As for Les noces rouges
, there is a lot to like that I won’t do service in highlighting by comparing it to a film I not only like far more but don’t recognize the same strengths between or apply the same degree of thematic analytical processes to! This film is special in its ability to find percipient methods to subvert expectations; while keeping us mostly at a disconnected distance to the characters as par for the course for Chabrol, he snaps us into the dance of binding and unbinding to emotional connection with them in more surprising ways than usual. Three examples from the film come to mind, though I’m sure there are more. The shot of the sun shining off of the lake in the first scene of passion between Piccoli and Audran, a bright light in a cold film, could be viewed as obvious and intrusive use of mise-en-scene, but instead is inserted so passively without emphasis that only after the film ends do we remember how cold and dark it was. The sun becomes less apparent after each tryst we see outside, darkening the environment, and then even less light when they move indoors. The more the characters act with cognitive dissonance, the deeper the characters move from open spaces into closer quarters inside closed spaces (bourgeois homes) creating visual-spatial claustrophobia to express what the characters can not.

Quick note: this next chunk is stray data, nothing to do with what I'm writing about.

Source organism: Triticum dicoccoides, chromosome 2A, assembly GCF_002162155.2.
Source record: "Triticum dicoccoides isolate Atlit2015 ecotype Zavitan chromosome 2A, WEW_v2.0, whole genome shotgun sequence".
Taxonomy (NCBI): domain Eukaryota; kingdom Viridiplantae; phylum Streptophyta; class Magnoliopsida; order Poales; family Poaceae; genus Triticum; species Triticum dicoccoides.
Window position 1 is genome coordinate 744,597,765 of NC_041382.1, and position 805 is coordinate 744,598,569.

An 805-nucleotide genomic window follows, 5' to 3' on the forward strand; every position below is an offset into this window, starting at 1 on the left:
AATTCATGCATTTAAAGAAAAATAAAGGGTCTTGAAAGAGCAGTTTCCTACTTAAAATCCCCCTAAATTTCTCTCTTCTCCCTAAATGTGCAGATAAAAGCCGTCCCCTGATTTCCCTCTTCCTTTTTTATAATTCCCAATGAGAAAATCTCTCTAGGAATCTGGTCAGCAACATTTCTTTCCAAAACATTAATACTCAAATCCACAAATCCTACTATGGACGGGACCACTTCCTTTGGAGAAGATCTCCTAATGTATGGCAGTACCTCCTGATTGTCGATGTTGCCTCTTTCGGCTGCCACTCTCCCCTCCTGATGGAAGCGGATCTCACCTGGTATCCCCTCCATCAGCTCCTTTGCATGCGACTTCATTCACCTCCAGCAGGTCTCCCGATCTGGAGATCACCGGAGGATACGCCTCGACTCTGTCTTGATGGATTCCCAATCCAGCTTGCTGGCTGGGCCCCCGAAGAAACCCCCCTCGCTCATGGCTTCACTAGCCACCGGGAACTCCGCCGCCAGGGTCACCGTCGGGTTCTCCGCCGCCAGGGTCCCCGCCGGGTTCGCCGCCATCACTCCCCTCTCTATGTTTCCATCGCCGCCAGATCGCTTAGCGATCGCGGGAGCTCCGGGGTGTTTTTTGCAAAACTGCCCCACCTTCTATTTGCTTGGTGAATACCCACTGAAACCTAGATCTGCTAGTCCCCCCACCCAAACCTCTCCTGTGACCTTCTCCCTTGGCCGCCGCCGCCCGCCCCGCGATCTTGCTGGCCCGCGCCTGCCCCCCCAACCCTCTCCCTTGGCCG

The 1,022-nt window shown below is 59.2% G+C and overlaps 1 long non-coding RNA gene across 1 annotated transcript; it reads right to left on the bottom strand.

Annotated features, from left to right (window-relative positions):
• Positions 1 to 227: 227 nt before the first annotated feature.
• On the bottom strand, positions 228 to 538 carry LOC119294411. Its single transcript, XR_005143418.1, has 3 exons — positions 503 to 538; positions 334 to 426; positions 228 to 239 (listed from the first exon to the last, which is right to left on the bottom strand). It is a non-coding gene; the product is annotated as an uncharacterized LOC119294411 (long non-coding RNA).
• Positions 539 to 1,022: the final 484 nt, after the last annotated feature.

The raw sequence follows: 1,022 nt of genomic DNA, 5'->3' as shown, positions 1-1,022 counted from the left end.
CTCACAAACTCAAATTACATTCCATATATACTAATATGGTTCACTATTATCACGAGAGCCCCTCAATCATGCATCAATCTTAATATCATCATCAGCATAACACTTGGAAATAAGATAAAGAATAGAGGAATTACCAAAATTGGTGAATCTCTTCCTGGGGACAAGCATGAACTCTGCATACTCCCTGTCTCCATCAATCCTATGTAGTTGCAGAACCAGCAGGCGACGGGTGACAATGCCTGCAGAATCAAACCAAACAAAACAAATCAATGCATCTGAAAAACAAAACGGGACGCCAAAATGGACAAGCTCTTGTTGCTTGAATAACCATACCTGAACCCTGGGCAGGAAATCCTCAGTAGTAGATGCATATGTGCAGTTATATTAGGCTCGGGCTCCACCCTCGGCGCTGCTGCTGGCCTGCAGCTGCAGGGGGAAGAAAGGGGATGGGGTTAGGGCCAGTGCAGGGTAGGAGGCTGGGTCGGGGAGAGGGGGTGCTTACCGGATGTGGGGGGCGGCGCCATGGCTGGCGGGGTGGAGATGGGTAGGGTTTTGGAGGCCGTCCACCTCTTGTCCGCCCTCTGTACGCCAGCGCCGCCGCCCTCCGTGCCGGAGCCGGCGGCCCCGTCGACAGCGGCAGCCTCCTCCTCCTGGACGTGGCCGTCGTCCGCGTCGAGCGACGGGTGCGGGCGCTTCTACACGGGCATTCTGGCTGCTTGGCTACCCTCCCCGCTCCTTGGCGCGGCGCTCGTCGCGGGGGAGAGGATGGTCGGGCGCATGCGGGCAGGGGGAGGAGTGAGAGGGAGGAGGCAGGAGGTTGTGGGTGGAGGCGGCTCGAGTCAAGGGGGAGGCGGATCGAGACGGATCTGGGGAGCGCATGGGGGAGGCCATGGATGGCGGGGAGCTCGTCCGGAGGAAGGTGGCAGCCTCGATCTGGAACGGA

The second scene is one of an unexpected emotional surge of passion between Piccoli and Audran. The way they pull at one another and their faces, particularly Audran’s, looks pained and full of love and desire all at once, is a perfect summation of explosive emotional dysregulation that occurs when one has no ability to recognize or simplify their emotional response, and Chabrol wisely just allows this to be, and forces us to sit with that reality sans explanation.
Lastly there is Audran’s daughter, which adds an emotional element that awakens her and us to the effects actions have on innocents, hostages taken in the comings and goings of human behavior. Chabrol doesn’t judge his characters but he slyly lets us know that even if he or we cannot be god and pass this judgment, harm occurs. He frequently meditates on this truth as the price of admission for existing in a social world, but here gives more space for the relationship to flesh out instead of reverting to the message alone, inserting atypical doses of compassion into an otherwise typically objective approach. I liked this film quite a bit but it landed somewhere in the middle of Chabrol’s filmography for me, which still makes it a very good movie.